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pjp
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PostPosted: Fri Aug 21, 2020 4:19 pm    Post subject: RAID vs rsync. Your preferences, experiences? Reply with quote

For home use, RAID seems like a layer of complexity that I'm not sure is worth the benefit. Although I do use LVM sometimes for the convenience of more flexible management of volumes. RAID and LVM is even more complexity, and I'm unsure about LVM's built-in RAID abilities. Ultimately it is still two layers of complexity.

For a bulk data repository using HDD (not OS, other than backups), I was planning to do a two disk mirror, possibly extending it to a third disk to have two mirrored copies.

But now I'm leaning toward rsync. The main disadvantage I see with rsync would be the third copy and more reads causing extra wear on the source disk. I haven't used batch mode, so it isn't immediately clear that would address that concern.

Any thoughts or other solutions?
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PostPosted: Fri Aug 21, 2020 4:32 pm    Post subject: Reply with quote

Rsync is perfect.
I have an rsync invocation in my daily update script,before the emerge part.
So in case something goes wrong with the state of the my machine post-update I just revert.
I use this formula
Code:

rsync -aAXv --delete --exclude={"/dev/*","/proc/*","/sys/*","/tmp/*","/run/*","/mnt/*","/media/*","/lost+found","/home/<user>/shared/*","/home/<user>/ssd/*","/boot/efi/*"} / /mnt/

I mount an lvm partition in /mnt
I love it.
:D
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PostPosted: Fri Aug 21, 2020 4:34 pm    Post subject: Reply with quote

My nas/ws (small) has 2 usb3 raid boxes (4 tb dual drive, mirrored) one for backup of all linux machines, portage, distfiles, pkgs, etc, the other is windows backup, media (music and movies), I use rsync for the transfer for the backups. I just retired two raid boxes that were older (drive max of 3tb) so I merged them into one of the 4tb new ones. All 4 of the retired drives (wd red 2tb) have no problems (after several years of daily backups) and I'll re-purpose them for some type storage. Given the life time of drives now (hd and ssd) I wouldn't worry about any problems related to rsync and longevity.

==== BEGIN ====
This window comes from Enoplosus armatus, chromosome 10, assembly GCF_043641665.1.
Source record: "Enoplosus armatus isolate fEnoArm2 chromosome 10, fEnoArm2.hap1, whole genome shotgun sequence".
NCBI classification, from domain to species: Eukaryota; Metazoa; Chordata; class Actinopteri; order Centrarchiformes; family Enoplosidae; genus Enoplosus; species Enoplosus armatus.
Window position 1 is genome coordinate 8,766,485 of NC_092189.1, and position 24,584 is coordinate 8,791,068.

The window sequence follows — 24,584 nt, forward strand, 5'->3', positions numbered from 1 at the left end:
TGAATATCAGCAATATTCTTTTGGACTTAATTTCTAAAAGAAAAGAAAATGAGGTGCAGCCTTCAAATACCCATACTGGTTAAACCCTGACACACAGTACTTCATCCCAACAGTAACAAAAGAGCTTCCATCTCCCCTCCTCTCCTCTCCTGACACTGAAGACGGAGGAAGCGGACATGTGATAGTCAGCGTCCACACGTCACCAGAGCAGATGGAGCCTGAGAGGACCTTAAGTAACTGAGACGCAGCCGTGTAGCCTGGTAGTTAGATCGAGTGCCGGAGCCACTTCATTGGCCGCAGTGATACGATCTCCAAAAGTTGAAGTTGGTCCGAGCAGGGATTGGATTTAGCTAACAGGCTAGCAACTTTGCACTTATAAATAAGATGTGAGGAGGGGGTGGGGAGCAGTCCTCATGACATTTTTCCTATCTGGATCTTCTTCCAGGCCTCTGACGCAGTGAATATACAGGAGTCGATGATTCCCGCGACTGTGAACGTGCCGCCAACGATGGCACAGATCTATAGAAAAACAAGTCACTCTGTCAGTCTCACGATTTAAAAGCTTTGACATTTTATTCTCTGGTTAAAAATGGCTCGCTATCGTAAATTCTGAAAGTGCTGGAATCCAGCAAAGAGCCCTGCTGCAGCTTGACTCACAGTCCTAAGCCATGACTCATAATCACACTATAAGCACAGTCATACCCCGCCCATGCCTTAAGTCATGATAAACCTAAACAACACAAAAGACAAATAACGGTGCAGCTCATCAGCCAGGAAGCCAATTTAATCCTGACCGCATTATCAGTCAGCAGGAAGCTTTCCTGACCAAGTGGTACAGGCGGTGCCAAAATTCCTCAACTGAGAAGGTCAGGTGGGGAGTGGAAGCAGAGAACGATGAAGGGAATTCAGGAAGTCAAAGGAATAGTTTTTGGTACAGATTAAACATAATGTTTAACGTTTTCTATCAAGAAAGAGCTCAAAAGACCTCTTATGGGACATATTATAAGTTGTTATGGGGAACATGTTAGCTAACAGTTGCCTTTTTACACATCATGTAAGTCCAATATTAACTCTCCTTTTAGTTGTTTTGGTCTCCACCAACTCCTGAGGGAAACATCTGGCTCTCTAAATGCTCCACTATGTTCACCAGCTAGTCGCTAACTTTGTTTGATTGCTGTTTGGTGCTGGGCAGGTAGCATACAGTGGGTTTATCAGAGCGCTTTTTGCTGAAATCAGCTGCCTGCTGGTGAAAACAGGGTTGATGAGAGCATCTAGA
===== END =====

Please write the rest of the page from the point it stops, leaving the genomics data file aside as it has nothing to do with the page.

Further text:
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PostPosted: Fri Aug 21, 2020 5:47 pm    Post subject: Reply with quote

have a look at http://moo.nac.uci.edu/~hjm/parsync/
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PostPosted: Fri Aug 21, 2020 7:11 pm    Post subject: Re: RAID vs rsync. Your preferences, experiences? Reply with quote

pjp wrote:
The main disadvantage I see with rsync would be the third copy and more reads causing extra wear on the source disk.
The main disadvantage I would see with rsync is that when a disk fails, anything accessing it falls on it's face until redirected to one of the rsync mirrors somehow. With RAID that would be entirely transparent to applications.

pjp wrote:
Any thoughts
Immediate thought: Rsync is for backups and replication, RAID is for keeping things running until you can swap out failed hardware. Maybe I'm misconstruing your intent though.
If what you want is [network]replication and/or snapshots, rather than uptime and redundancy, rsync is certainly the more flexible solution.